You know that feeling that there are Jews just about everywhere? Not many in any one place, necessarily, but at least a few of them just about always. Well, it’s true.

Among those places was the Caribbean, in the seventeenth century, as well as in North America just a bit later, as “The First Jewish Americans: Freedom and Culture in the New World,” an exhibit at the New-York Historical Society in Manhattan, shows. That is, of course, well before the birth of the American Republic.

Of course, Jews were there — in the Caribbean, in Mexico, in New York and Philadelphia and Charleston and Newport — because Jews always were running; these communities were established by European exiles, driven out of their homes by bigotry in general, and by the Spanish Inquisition in horrifying particular.

It’s not surprising, as one of the exhibit’s curators, Debra Schmidt Bach, points out, that the names of the congregations those immigrant Jews established had emotional, forward-thinking names — the Hope, the Remnant, or the Salvation of Israel, to name just a few. (That’s Mickve Israel in Savannah, established in 1735; Shearith Israel — The Spanish Portuguese Synagogue in Manhattan, established in 1654, and Jeshuat Israel, better known as the Touro Synagogue, in Newport, R.I., established in the 1670s.)

Jews also seem always to be involved in social issues, and sometimes they’re on the wrong side. That was true about slavery; as the exhibit shows, the Jewish community was not entirely free from the taint of this country’s original sin. They were genuine Americans, then as now.

The exhibit opens with a visually not particularly compelling but historically heart-stopping document, the memoir by Luis de Carvajal the Younger. De Carvajal was a converso, a Jew who had to become Catholic, a Spaniard who became a Mexican, all to escape the reach of the Inquisition. De Carvajal the Elder, his uncle, was a governor of territory in Mexico; the younger, after torture, named names to the Inquisition but was burned at the stake anyway. He was 30 when he was brutally murdered, in 1596.

A page from the 1595 memoir of Luis de Carvajal th e Younger, who was burned at the Inquisition stake.

A page from the 1595 memoir of Luis de Carvajal th e Younger, who was burned at the Inquisition stake.

The memoir had vanished, mysteriously, from the Mexican government’s archives, and reappeared, again mysteriously, for sale, many years later. It was bought by the American Jewish collector Leonard Milberg, who returned it to the Mexican government. Mexico loaned the New-York Historical Society this object, but much of the display comes from the collections of Mr. Milberg and his family.

Meanwhile, there this book is, a physical remnant of a terrible time. Somehow it has survived.

And artifacts from the Caribbean show how well Jews were integrated into society there. A map of Suriname from 1718 shows local landmarks, including synagogues. There is an 18th-century document that includes a religious service for circumcising slaves, although, Dr. Bach said, no one is exactly sure what that meant for the slaves who were so marked. Did they become Jews? Or did they remain the property of Jews? And speaking of circumcision, there also is a list of mohalim in Europe and the Caribbean.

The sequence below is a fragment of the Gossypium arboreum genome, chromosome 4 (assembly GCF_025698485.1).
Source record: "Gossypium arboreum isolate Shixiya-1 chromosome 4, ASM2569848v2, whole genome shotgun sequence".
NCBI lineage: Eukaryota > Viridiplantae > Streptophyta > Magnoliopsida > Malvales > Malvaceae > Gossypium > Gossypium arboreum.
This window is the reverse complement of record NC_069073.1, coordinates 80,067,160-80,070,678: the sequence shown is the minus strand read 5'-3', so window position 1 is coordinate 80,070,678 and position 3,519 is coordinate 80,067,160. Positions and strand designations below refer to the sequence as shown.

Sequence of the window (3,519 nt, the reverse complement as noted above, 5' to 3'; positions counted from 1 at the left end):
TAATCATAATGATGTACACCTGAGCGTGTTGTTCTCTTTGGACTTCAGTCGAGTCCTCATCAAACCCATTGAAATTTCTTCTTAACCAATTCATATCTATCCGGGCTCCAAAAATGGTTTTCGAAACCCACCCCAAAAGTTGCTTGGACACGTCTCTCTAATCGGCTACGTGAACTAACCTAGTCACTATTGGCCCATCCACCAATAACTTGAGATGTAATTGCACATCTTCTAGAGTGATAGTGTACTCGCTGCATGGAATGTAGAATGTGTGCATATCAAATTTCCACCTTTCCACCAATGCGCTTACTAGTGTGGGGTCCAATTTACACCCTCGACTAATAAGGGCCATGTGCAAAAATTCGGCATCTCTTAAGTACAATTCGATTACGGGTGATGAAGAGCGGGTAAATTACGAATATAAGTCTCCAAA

The exhibit also includes two paintings by Camille Pissarro, who was born to Jewish parents on St. Thomas in 1830.

“Two Women Chatting by the Sea,” 1856 by Camille Pissarro. The painter was born to Jewish parents in St. Thomas.

“Two Women Chatting by the Sea,” 1856 by Camille Pissarro. The painter was born to Jewish parents in St. Thomas.

Next, the exhibit moves to the heart of the New World, the settlements that perched at the Atlantic shore. Jews came to New York early; its governor, Peter Stuyvesant, notoriously did not want them, and kept them waiting as he importuned his employers, the Dutch West India Company, to reject them. But the company cared far more for business, and for the Jews’ well-know ability to conduct it well, then for their peg-legged governor’s intolerance, so they were allowed to stay.

Those Jews established Shearith Israel way downtown in Manhattan, where everyone lived, very early; it still thrives today, uptown, on Central Park West, and it has spun off Ashkenazi communities that also continue to flourish.

Rimonim, finished in 1776, from Shearith Israel in Manhattan

Rimonim, finished in 1776, from Shearith Israel in Manhattan

The exhibit includes many artifacts from Shearith Israel, including silver-and-brass rimmonim — a pair of belled crowns that go on top of the wooden poles that hold a Torah scroll. They’re beautiful, intricately made objects, created by silversmith Myer Myers, who belonged to Shearith Israel. It also includes a Torah scroll defaced and burned by British soldiers during the Revolutionary War.

There also are six paintings of members and branches of the community’s most prominent families, the Franks. Painted by Gerardus Duyckinck and dating from the 1690s into the middle of the 18th century, the paintings show the family as aristocrats; Jacob Franks, the paterfamilias, one of the founders of Shearith Israel, looks full-on Whig. (Yes, he’s wearing one. A very full one.)